Recommended listening:

Neon Indian’s set…well how the hell can you expect NOT to dance during a music festival weekend. Everyone in attendance had the chance to do so as the band played amply from their latest album VEGA INTL. Night School. Fun. Catchy. Nostalgic. Fantastic set.

Recommended listening:

FKA Twigs closed the night to a mesmerized crowd. And it isn’t hard to understand the hypnotism when you consider what type of performance she puts (I mean have you seen her dance moves?) and how unique she is in today’s musical landscape.

Recommended listening:

Sure, the 2016 Pitchfork Music Festival is over. But with any music festival the real fun is in discovering new bands, songs, or, musical styles. So, I hope this relatively small snapshot of the weekend turns you on to something new!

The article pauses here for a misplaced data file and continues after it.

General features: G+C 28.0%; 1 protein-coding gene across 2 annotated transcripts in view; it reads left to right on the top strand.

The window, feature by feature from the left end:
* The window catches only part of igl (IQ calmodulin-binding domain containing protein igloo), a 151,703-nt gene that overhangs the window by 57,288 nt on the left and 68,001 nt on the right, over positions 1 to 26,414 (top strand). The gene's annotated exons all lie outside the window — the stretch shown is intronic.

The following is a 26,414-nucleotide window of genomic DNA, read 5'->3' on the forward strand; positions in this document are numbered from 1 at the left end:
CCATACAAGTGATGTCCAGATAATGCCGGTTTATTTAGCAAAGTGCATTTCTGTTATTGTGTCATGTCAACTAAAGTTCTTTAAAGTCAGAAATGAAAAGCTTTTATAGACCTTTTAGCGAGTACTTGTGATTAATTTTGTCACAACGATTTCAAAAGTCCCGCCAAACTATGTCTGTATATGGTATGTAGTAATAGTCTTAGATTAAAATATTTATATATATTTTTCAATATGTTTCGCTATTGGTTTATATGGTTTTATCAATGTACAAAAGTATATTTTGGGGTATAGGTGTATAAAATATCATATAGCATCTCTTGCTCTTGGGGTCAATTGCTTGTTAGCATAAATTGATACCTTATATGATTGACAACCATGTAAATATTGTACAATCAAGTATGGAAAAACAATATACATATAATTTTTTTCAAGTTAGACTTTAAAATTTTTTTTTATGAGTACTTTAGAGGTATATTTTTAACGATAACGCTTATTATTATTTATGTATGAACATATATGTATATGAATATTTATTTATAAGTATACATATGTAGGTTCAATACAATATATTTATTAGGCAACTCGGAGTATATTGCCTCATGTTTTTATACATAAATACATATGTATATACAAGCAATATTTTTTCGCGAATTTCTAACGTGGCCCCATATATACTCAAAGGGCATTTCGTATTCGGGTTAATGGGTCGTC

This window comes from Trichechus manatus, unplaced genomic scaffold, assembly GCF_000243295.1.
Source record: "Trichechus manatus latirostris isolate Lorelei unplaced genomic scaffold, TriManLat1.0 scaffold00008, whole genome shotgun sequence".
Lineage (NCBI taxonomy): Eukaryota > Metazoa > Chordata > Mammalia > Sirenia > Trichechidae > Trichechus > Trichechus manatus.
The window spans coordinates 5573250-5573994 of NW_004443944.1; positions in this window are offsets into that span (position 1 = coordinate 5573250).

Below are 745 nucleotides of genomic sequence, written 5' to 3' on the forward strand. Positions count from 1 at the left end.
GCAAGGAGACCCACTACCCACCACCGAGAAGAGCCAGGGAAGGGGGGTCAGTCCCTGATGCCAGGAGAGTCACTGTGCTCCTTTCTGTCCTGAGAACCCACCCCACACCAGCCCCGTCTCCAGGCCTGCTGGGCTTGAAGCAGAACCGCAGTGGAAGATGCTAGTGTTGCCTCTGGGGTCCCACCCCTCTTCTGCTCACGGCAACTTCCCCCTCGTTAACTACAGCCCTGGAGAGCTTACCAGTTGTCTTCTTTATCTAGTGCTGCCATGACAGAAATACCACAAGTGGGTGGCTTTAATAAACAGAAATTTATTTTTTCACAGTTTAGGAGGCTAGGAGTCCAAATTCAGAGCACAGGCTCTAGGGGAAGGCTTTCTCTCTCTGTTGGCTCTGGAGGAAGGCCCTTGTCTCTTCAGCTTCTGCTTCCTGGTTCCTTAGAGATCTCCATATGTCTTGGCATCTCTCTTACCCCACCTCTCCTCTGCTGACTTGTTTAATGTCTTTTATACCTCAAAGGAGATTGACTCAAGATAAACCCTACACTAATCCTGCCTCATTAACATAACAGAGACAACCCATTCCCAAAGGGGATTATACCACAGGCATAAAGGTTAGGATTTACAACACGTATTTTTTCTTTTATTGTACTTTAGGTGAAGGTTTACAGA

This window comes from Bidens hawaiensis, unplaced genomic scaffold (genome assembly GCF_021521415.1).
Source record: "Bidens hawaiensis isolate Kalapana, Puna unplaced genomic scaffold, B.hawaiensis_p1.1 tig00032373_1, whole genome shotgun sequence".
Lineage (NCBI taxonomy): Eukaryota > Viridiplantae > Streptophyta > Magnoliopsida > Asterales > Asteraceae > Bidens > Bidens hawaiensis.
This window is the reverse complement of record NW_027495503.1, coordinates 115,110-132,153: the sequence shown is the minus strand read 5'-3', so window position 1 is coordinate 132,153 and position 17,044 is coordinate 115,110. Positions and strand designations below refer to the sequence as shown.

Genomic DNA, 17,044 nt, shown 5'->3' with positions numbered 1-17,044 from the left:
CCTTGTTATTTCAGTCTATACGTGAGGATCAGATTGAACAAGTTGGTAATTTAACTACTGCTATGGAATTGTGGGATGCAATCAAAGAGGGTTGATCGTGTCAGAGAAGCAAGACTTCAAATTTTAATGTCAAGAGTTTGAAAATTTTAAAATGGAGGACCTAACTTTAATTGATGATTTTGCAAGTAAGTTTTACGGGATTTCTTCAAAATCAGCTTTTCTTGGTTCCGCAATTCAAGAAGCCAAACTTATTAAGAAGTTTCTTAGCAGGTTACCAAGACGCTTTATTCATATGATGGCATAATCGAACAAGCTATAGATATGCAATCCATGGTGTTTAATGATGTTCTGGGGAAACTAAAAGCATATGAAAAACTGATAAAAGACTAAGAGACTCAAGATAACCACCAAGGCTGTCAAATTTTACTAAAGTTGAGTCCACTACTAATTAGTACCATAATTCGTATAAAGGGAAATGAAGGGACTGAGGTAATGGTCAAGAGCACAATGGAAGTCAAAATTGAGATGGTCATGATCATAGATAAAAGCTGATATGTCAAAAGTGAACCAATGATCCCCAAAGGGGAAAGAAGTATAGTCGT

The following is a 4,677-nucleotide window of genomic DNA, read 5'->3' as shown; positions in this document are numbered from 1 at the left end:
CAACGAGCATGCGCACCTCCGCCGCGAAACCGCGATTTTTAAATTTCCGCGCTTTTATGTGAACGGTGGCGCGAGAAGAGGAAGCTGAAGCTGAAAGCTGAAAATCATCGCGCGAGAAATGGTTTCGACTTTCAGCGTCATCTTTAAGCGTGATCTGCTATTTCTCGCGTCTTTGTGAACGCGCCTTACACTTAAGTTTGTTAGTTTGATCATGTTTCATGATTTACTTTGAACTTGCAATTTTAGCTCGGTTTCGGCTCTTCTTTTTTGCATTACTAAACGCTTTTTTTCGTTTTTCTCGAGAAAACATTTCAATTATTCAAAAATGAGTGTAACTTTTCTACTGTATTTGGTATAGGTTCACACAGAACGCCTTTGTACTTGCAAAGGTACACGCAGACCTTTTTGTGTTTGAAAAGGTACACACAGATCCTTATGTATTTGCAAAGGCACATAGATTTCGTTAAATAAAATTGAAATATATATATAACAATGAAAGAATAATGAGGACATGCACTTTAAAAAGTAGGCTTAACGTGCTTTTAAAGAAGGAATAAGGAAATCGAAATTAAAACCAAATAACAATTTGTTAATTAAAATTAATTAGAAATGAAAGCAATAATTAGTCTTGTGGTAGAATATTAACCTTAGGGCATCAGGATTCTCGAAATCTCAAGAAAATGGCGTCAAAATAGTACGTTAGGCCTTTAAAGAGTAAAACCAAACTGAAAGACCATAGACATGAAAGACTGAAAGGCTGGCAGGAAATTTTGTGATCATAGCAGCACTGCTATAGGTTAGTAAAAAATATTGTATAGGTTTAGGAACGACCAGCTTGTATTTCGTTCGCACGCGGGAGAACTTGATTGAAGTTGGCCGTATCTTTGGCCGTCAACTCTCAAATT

Until next time friends…

Pitchfork Music Festival – Union Park – Chicago, IL – 7-16-2016 – Day Two

Before we begin let’s talk about the five greatest rappers of all time: 

Well, I’m glad we got that out of the way. Don’t you? 

A sun drenched Union Park hosted day two of the Pitchfork Music Festival. And while I wilted like a lifeless tomato plant, the rest of the crowd, filled with that pesky cosmic energy, buzzed right along. 

So, let’s buzz right into the top acts of the day:

Royal Headache was anything but what their name suggested. These Aussies proved to play their garage punk set at a frenetic pace, but not at the expense of catchy melodies.

Recommended listening:

While I previously mentioned the greatest rapper of all-time (Dylan [dye-lon]), one the better hip-hop groups of all-time, Digable Planets, played a rare set to an immense crowd. Their message, aside from making sure everyone grooved right along to their songs, was a message of peace, good will to your neighbors, and mindfulness of the struggles being felt around the world. 

Recommended listening: